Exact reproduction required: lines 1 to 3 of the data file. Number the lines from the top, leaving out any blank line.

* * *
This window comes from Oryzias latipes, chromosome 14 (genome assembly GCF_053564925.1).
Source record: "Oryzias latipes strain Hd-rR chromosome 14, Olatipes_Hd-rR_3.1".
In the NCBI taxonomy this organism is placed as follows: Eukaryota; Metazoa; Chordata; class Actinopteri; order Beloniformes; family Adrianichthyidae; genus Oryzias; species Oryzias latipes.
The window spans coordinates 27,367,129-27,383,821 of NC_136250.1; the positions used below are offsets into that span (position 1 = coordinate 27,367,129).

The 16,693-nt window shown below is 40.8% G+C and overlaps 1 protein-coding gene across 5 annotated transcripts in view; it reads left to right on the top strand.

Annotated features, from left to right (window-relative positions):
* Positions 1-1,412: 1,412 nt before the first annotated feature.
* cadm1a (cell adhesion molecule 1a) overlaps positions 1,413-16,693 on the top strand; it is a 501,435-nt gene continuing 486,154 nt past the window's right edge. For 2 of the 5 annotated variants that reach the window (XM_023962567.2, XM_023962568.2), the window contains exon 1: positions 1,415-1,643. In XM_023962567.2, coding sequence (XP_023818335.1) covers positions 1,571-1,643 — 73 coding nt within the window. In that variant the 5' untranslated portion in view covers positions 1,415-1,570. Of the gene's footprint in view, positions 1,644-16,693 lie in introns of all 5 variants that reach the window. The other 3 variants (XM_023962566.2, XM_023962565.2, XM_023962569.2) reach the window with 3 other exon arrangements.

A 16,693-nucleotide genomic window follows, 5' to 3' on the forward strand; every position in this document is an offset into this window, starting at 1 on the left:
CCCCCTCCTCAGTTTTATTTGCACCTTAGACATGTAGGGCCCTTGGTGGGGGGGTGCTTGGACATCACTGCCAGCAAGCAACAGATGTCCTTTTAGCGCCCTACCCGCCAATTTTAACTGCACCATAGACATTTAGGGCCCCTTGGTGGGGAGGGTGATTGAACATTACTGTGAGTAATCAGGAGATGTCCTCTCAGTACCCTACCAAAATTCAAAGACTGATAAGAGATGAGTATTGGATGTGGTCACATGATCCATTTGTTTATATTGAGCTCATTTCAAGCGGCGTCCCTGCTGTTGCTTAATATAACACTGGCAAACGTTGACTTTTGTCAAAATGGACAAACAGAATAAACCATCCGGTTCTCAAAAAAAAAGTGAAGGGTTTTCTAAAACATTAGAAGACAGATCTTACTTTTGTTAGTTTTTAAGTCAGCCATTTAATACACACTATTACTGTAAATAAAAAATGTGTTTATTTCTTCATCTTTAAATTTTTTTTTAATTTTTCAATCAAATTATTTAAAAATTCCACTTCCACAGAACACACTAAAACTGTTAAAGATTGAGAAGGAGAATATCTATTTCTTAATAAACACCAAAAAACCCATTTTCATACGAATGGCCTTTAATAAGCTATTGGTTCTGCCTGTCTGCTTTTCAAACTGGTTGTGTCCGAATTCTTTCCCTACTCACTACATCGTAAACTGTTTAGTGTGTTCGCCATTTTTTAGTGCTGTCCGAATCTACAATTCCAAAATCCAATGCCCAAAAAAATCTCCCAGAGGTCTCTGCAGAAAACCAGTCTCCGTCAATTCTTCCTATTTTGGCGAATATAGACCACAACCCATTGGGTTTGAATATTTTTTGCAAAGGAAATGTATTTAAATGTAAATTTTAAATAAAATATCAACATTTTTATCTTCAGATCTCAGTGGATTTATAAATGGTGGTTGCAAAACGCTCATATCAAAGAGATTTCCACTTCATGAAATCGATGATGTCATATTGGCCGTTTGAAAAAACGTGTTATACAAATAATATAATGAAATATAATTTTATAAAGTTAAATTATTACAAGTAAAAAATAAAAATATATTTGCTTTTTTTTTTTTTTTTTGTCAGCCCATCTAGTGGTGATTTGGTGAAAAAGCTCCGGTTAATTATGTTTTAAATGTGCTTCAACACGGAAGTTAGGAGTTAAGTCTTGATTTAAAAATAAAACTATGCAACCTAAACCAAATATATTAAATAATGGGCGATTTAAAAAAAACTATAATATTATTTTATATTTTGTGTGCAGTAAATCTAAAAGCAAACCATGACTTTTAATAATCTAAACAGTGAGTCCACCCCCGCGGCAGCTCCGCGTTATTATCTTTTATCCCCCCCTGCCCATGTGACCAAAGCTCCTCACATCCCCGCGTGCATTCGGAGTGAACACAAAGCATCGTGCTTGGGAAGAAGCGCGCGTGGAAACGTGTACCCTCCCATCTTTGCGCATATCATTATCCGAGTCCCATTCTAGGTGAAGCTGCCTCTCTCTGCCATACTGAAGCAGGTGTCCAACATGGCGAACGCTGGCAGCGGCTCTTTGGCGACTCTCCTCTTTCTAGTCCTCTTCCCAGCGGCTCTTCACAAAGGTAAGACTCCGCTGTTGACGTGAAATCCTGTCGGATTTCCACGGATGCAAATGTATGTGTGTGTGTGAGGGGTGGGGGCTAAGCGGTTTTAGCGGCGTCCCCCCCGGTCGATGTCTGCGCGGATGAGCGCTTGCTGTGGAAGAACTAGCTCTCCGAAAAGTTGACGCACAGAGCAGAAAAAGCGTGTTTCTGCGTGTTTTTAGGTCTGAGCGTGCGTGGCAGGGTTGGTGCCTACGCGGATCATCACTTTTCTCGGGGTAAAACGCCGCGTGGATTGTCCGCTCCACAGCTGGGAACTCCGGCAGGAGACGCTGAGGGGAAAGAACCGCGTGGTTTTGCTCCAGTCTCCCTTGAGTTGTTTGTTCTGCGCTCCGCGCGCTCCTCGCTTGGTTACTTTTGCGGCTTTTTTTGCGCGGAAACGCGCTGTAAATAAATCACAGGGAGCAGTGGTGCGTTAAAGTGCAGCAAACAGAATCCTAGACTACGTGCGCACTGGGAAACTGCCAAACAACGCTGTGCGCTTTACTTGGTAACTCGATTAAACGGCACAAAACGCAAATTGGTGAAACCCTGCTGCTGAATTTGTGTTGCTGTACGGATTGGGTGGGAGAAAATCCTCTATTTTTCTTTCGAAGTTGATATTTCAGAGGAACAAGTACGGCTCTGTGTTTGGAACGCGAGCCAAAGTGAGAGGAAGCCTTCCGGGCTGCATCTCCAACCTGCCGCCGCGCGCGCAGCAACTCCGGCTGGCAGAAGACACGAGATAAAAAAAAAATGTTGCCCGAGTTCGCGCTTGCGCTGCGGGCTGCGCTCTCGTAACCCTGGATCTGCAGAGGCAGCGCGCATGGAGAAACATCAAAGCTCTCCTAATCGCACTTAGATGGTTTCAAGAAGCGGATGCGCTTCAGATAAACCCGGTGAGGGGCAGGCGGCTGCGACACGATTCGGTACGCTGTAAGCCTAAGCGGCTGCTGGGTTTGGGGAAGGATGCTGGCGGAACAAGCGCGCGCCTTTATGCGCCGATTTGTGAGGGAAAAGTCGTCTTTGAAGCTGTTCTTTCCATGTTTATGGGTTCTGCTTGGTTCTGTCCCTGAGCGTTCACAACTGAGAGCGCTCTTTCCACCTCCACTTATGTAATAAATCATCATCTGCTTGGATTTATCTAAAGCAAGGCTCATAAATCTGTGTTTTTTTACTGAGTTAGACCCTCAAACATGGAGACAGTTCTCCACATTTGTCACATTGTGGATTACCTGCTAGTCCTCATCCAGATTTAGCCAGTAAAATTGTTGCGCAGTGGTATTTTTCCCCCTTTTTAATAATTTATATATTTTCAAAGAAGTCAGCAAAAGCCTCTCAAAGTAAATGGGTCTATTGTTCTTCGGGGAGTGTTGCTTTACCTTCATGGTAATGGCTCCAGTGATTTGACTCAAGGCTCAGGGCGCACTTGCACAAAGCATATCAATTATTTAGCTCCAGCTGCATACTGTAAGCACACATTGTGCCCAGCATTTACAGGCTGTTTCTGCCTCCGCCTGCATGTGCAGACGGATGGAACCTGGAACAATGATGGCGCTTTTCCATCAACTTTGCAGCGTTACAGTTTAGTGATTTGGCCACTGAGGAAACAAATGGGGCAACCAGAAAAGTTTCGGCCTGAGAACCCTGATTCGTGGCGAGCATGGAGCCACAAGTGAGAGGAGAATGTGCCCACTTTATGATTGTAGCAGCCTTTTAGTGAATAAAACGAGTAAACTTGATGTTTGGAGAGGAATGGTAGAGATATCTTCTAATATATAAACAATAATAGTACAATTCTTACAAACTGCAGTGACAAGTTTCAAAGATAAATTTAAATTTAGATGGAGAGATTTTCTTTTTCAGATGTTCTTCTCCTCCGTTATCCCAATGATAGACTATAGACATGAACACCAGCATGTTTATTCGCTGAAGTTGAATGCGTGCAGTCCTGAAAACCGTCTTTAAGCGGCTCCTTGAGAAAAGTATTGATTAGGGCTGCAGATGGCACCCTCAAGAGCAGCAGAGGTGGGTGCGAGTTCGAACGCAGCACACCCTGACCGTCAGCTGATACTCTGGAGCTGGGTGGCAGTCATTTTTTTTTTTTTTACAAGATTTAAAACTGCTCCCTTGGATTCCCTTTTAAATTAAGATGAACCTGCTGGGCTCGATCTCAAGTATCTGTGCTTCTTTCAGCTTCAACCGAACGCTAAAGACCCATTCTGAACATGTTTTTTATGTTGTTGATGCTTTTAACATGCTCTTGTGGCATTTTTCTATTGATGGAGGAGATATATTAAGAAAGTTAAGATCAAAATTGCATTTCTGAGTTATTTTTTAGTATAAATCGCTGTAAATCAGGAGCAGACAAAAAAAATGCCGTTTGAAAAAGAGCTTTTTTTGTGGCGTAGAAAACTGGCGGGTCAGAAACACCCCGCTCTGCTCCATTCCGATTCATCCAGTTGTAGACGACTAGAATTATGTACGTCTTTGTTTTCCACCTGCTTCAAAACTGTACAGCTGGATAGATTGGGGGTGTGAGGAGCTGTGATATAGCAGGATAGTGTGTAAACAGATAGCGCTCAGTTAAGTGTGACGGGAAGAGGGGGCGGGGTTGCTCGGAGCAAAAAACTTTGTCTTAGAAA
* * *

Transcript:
This window comes from Oryzias latipes, chromosome 14 (genome assembly GCF_053564925.1).
Source record: "Oryzias latipes strain Hd-rR chromosome 14, Olatipes_Hd-rR_3.1".
In the NCBI taxonomy this organism is placed as follows: Eukaryota; Metazoa; Chordata; class Actinopteri; order Beloniformes; family Adrianichthyidae; genus Oryzias; species Oryzias latipes.